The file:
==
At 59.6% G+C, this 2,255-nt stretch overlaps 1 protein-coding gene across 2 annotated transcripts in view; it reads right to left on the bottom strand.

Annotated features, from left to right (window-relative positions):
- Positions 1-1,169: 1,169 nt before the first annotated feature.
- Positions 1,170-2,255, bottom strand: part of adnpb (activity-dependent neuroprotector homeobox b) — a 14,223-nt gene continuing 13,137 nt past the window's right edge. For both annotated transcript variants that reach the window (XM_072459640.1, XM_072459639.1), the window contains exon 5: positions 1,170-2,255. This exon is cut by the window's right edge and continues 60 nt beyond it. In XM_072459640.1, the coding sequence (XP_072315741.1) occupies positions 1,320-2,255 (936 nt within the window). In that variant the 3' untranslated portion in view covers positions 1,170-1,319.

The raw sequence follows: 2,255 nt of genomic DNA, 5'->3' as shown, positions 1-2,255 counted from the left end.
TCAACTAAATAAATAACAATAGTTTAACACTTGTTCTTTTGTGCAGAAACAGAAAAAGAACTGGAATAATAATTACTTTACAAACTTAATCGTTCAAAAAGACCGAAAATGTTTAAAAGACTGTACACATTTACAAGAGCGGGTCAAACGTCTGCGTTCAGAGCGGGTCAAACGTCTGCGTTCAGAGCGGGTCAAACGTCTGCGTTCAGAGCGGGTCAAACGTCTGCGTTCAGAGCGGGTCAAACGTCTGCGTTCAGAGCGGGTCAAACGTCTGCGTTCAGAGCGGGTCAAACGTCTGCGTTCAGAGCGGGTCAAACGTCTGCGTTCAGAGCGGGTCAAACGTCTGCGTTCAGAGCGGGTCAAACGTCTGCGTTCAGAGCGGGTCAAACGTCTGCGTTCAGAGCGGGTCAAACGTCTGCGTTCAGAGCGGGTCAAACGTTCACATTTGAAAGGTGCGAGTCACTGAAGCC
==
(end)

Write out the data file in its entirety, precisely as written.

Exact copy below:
At 59.6% G+C, this 2,255-nt stretch overlaps 1 protein-coding gene across 2 annotated transcripts in view; it reads right to left on the bottom strand.

Annotated features, from left to right (window-relative positions):
- Positions 1-1,169: 1,169 nt before the first annotated feature.
- Positions 1,170-2,255, bottom strand: part of adnpb (activity-dependent neuroprotector homeobox b) — a 14,223-nt gene continuing 13,137 nt past the window's right edge. For both annotated transcript variants that reach the window (XM_072459640.1, XM_072459639.1), the window contains exon 5: positions 1,170-2,255. This exon is cut by the window's right edge and continues 60 nt beyond it. In XM_072459640.1, the coding sequence (XP_072315741.1) occupies positions 1,320-2,255 (936 nt within the window). In that variant the 3' untranslated portion in view covers positions 1,170-1,319.

The raw sequence follows: 2,255 nt of genomic DNA, 5'->3' as shown, positions 1-2,255 counted from the left end.
TCAACTAAATAAATAACAATAGTTTAACACTTGTTCTTTTGTGCAGAAACAGAAAAAGAACTGGAATAATAATTACTTTACAAACTTAATCGTTCAAAAAGACCGAAAATGTTTAAAAGACTGTACACATTTACAAGAGCGGGTCAAACGTCTGCGTTCAGAGCGGGTCAAACGTCTGCGTTCAGAGCGGGTCAAACGTCTGCGTTCAGAGCGGGTCAAACGTCTGCGTTCAGAGCGGGTCAAACGTCTGCGTTCAGAGCGGGTCAAACGTCTGCGTTCAGAGCGGGTCAAACGTCTGCGTTCAGAGCGGGTCAAACGTCTGCGTTCAGAGCGGGTCAAACGTCTGCGTTCAGAGCGGGTCAAACGTCTGCGTTCAGAGCGGGTCAAACGTCTGCGTTCAGAGCGGGTCAAACGTCTGCGTTCAGAGCGGGTCAAACGTTCACATTTGAAAGGTGCGAGTCACTGAAGCC